Scientists at Stanford University have developed a flexible computer chip which functions like a “lab on a chip,” allowing doctors to test samples for a variety of different cell types or diseases, and the whole thing only costs about one cent to print out. The extremely low cost device can be printed on a standard inkjet printer–with the right kind of ink, of course–and has the potential to revolutionize diagnostics by making it much easier, faster, and cheaper to diagnose patients.
For example, in many low income nations, breast cancer survival rates hover around 40%–half the rate in wealthier nations. This is because patients aren’t diagnosed early enough for treatment. The same goes for diseases like malaria, tuberculosis, and HIV. Diagnostics are currently too expensive for some doctors to have access to, or they require equipment that is too far away. This new chip could change all of that.
It could also be a boon to researchers because it’s much easier to make some of these chips and use them to test samples than it is to acquire more complicated machines. In fact, the chip essentially replaces a number of different machines, some of which run as much a $100,000 to purchase. Authors of the paper announcing the new technology maintain that it could “allow scientists and clinician to potentially analyze more cells in shorter time periods, manipulate stem cells to achieve efficient gene transfer, and develop cost-effective ways to diagnose diseases.” That’s quite a lot of potential for such a small and easy to produce device.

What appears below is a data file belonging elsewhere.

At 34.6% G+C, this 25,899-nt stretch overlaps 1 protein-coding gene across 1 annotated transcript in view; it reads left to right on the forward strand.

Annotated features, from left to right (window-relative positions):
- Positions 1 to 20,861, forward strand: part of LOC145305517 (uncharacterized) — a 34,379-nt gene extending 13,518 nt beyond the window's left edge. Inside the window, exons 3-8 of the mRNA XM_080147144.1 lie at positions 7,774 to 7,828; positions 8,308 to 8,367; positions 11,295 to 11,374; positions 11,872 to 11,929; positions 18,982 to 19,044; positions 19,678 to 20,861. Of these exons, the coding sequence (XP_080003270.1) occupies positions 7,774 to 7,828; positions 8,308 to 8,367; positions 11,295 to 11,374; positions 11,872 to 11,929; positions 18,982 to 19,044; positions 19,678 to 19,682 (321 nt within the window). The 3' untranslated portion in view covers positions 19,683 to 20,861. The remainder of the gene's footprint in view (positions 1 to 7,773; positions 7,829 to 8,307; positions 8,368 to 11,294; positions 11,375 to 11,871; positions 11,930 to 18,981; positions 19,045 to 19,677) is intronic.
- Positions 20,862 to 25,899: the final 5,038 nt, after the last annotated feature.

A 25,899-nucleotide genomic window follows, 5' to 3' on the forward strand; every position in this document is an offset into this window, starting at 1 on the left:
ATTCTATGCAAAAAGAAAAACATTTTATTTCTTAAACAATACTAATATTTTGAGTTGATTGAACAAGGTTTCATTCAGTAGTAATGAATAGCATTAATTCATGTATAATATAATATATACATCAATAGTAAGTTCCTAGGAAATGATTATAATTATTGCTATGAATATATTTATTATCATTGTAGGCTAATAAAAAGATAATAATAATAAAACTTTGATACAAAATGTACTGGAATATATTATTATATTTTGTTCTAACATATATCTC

While the benefits for medicine are obvious, it likely has broader scientific applications as well and could be useful in developing biofuels or studying the effects of pollution on organisms. Things that might otherwise be too cost-prohibitive if researchers have to use existing and far more expensive technology could become a reality.